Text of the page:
In 2019, Brazilian-based subsidiary Leo Burnett Tailor Made engaged in product placement on Wikipedia, in which they placed images advertising The North Face products on Wikipedia,[23][24][25] and advertised that they had done so in a video posted on YouTube.[26][27] Once this was discovered, Wikipedia volunteers removed the images,[28] and the Wikimedia Foundation released a statement condemning Leo Burnett Tailor Made's use of Wikipedia for product placement.[29]

The North Face posted a response as a reply on Twitter, stating that they had ended the campaign and that "We believe deeply in Wikipedia’s mission and apologize for engaging in activity inconsistent with those principles."[30]

See also[edit]


  1. ^ "Company Overview of Leo Burnett Company, Inc". Bloomberg. Retrieved 10 April 2018.
  2. ^ a b c d "Leo Burnett Co". Retrieved 2018-05-31.
  3. ^ "Leo Burnett Worldwide, Inc.: Private Company Information - Businessweek". Businessweek.com.
  4. ^ "Company Overview of Leo Burnett Company, Inc". Bloomberg. Retrieved 10 April 2018.
  5. ^ a b "Leo Burnett, still reaching for the stars after 60 years". Advertising Age. July 31, 1995.
  6. ^ "Leo Burnett, 79, Led Ad Agency". The New York Times. 1971-06-09. ISSN 0362-4331. Retrieved 2018-05-31.
  7. ^ "Leo Burnett Worldwide, Inc.: Private Company Information - Businessweek". Businessweek.com.
  8. ^ "Publicis Groupe buys into Brazilian agency to bolster Leo Burnett". www.campaignlive.co.uk. Retrieved 2019-05-30.
  9. ^ "Leo Burnett Worldwide names new CEO". Crain's Chicago Business. January 27, 2016. Retrieved 2017-11-15.
  10. ^ Sam Roberts (2010-04-03). "Rudolph Perz, Creator of Pillsbury's Doughboy, Dies at 89". The New York Times. Retrieved 2018-10-02.
  11. ^ McCarthy, Michael (17 November 1997). "Charlie the Tuna Returns to Ads And More Corporate Rejection". The Wall Street Journal. Retrieved 8 December 2019.
  12. ^ Holley, Joe (2005-07-08). "Charlie the Tuna Creator Tom Rogers Dies". The Washington Post. ISSN 0190-8286. Retrieved 2018-04-06.
  13. ^ a b "A Parting of Ways for Heinz And Morris the Cat's Creator". The New York Times. 24 November 1994. Retrieved 8 December 2019.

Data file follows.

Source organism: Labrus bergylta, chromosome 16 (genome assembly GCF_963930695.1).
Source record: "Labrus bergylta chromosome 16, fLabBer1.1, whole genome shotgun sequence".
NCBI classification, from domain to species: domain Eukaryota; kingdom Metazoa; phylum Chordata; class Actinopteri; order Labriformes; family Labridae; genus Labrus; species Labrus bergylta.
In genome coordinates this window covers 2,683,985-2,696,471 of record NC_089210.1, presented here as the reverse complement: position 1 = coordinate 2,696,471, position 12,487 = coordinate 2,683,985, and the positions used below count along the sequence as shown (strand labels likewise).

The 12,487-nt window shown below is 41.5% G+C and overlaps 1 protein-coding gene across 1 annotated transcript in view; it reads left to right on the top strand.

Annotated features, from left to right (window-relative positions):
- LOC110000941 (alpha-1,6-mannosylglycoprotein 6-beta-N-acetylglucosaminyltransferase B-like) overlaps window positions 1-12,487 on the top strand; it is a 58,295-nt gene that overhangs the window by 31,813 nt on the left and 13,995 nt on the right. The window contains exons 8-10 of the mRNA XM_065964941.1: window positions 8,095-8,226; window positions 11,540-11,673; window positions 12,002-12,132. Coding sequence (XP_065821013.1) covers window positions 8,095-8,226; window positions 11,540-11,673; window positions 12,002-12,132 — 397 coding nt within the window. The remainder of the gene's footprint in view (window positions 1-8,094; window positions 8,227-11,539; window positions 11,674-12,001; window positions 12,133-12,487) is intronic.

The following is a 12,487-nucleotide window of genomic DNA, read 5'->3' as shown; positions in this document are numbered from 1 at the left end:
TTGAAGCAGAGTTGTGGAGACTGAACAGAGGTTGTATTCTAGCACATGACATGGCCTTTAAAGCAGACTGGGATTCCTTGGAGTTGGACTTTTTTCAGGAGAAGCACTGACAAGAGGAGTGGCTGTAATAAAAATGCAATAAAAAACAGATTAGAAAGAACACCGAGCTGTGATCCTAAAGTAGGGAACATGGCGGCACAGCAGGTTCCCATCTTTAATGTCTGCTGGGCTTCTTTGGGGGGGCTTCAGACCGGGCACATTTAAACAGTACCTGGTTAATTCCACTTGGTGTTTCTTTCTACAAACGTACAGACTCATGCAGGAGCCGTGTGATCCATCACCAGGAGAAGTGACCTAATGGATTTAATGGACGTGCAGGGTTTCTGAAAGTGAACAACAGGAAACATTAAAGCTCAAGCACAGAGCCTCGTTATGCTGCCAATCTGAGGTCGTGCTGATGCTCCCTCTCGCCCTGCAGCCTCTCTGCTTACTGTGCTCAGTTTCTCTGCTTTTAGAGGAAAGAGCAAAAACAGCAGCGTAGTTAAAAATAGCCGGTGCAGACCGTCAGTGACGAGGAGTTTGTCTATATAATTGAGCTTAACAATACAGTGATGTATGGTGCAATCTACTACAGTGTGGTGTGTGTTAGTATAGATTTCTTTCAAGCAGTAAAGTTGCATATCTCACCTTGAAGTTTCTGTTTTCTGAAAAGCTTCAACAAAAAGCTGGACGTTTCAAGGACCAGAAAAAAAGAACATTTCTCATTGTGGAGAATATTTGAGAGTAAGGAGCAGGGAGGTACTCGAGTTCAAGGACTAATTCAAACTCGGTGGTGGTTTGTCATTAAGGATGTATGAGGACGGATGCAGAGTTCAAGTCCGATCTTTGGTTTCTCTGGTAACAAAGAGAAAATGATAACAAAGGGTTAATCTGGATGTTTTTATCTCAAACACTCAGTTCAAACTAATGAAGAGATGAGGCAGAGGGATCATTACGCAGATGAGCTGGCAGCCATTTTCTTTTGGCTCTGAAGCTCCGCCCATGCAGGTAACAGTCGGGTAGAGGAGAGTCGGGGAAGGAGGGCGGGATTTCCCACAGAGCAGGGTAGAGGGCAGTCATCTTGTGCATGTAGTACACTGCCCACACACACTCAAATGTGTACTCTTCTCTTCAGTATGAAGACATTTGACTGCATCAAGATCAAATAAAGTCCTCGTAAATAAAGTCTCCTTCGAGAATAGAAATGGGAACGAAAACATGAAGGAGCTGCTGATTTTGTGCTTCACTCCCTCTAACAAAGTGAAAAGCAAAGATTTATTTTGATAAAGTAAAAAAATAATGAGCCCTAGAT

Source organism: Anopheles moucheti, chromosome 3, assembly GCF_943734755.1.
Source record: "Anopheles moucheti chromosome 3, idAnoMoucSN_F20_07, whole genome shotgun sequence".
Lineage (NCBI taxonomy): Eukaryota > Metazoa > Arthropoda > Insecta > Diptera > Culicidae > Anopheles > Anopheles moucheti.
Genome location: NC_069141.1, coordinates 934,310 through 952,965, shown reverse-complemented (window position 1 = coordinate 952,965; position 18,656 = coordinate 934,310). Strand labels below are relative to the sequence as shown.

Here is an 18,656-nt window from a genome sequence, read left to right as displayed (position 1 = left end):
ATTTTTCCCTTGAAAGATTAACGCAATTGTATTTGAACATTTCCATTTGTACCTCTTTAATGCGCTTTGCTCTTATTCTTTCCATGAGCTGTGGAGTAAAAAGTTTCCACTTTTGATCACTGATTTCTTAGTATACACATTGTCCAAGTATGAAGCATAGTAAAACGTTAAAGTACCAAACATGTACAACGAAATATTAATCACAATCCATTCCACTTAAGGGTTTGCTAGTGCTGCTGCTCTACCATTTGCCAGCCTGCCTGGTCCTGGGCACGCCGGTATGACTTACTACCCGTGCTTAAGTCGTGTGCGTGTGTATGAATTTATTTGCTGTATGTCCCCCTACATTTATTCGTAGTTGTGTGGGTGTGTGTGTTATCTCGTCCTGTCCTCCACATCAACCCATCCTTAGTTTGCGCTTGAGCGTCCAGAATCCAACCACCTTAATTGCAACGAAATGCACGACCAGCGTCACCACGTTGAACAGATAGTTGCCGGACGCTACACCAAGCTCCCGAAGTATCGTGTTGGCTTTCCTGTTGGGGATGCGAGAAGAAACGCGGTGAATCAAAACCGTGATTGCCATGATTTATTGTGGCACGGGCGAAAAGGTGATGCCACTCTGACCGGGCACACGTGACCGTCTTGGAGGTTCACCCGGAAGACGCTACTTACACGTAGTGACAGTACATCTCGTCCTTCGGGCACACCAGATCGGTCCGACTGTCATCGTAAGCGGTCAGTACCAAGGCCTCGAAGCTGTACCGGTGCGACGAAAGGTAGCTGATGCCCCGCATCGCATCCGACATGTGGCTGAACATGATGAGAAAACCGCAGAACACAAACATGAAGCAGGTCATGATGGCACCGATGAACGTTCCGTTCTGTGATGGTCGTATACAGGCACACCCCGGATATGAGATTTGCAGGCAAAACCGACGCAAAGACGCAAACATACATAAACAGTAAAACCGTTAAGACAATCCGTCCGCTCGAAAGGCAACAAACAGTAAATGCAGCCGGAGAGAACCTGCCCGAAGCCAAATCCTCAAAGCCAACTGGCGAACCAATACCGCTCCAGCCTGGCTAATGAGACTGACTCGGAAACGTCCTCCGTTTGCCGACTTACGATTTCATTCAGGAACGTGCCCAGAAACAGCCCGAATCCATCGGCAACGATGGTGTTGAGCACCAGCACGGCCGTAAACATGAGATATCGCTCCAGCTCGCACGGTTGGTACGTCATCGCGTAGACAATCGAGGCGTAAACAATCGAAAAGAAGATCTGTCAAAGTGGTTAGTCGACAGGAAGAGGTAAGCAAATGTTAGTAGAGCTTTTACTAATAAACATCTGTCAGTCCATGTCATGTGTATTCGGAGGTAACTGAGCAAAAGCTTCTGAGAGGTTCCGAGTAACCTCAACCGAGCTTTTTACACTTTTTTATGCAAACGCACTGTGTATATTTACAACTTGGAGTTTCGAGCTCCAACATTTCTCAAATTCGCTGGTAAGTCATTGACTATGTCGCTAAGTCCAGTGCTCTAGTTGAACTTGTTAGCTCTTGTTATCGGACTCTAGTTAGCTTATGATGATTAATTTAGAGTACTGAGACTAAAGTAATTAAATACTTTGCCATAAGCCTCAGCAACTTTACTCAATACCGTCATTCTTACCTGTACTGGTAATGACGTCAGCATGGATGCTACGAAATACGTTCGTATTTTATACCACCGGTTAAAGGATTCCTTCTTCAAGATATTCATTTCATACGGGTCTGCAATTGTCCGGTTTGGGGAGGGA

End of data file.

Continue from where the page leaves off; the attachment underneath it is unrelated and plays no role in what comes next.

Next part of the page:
14. ^ "Character of the Week: Jolly Green Giant". Retro Planet. 2009-02-28. Retrieved 2018-04-30.
  15. ^ Taylor, Heather (2017-08-28). "The Story of Green Giant's Sprout". AW360. Retrieved 2018-04-30.
  16. ^ William M. O'Barr, "Advertising in India." Advertising & Society Review 9#3 (2008): 1-33.
  17. ^ "Still Lonely After All These Years (8/1)". Retrieved 2018-05-18.
  18. ^ Navid Hafez, and P. M. Ling. "How Philip Morris built Marlboro into a global brand for young adults: implications for international tobacco control." Tobacco control 14.4 (2005): 262-271.
  19. ^ John G. Blair, "Cowboys, Europe and smoke: Marlboro in the saddle." in Rob Kroes and Michael P. Malone, eds., The American West: As seen by Europeans and Americans (1989): 360-83.
  20. ^ Hilary Cooperman and Relli Shechter. "Branding the Riders: 'Marlboro Country' and the Formation of a New Middle Class in Egypt, Saudi Arabia, and Turkey." New global studies 2#3 (2008).
  21. ^ "Burnett repositioned Marlboro cigarettes from a feminine brand to one that shouted masculinity."
  22. ^ Yui-senpai (2011-08-21). Eric Stuart answers a long-wondered question about Pokémon. Youtube. Retrieved 2020-06-05.
  23. ^ "Egg on North Face: Wikipedia furious after glamp-wear giant swaps article pics for sneaky ad shots – and even brags about it in a video • The Register Forums". forums.theregister.co.uk. Retrieved 2019-05-30.
  24. ^ Hern, Alex (30 May 2019). "North Face criticised for replacing Wikipedia pics with branded shots". The Guardian. Retrieved 30 May 2019.
  25. ^ McCarthy, John (30 May 2019). "The North Face axes 'unethical' Wikipedia product placement campaign by Leo Burnett". The Drum. Retrieved 30 May 2019.
  26. ^ "The North Face Breaches Wikipedia Terms Of Service To Reach Top Of Google Search Results". www.mediapost.com. Retrieved 2019-05-30.
  27. ^ Fernando H Patucci (2019-05-24), The North Face / Top Of Images, retrieved 2019-05-30
  28. ^ Lee, Dami (2019-05-29). "North Face tried to scam Wikipedia to get its products to the top of Google search". The Verge. Retrieved 2019-05-30.
  29. ^ "Let's talk about The North Face defacing Wikipedia". Wikimedia Foundation. 2019-05-29. Retrieved 2019-05-30.
  30. ^ @thenorthface (May 29, 2019). "@Wikipedia @LeoBurnett We believe deeply in @Wikipedia's mission and apologize for engaging in activity inconsistent with those principles. Effective immediately, we have ended the campaign and moving forward, we'll commit to ensuring that our teams and vendors are better trained on the site policies" (Tweet). Retrieved May 29, 2019 – via Twitter.

External links[edit]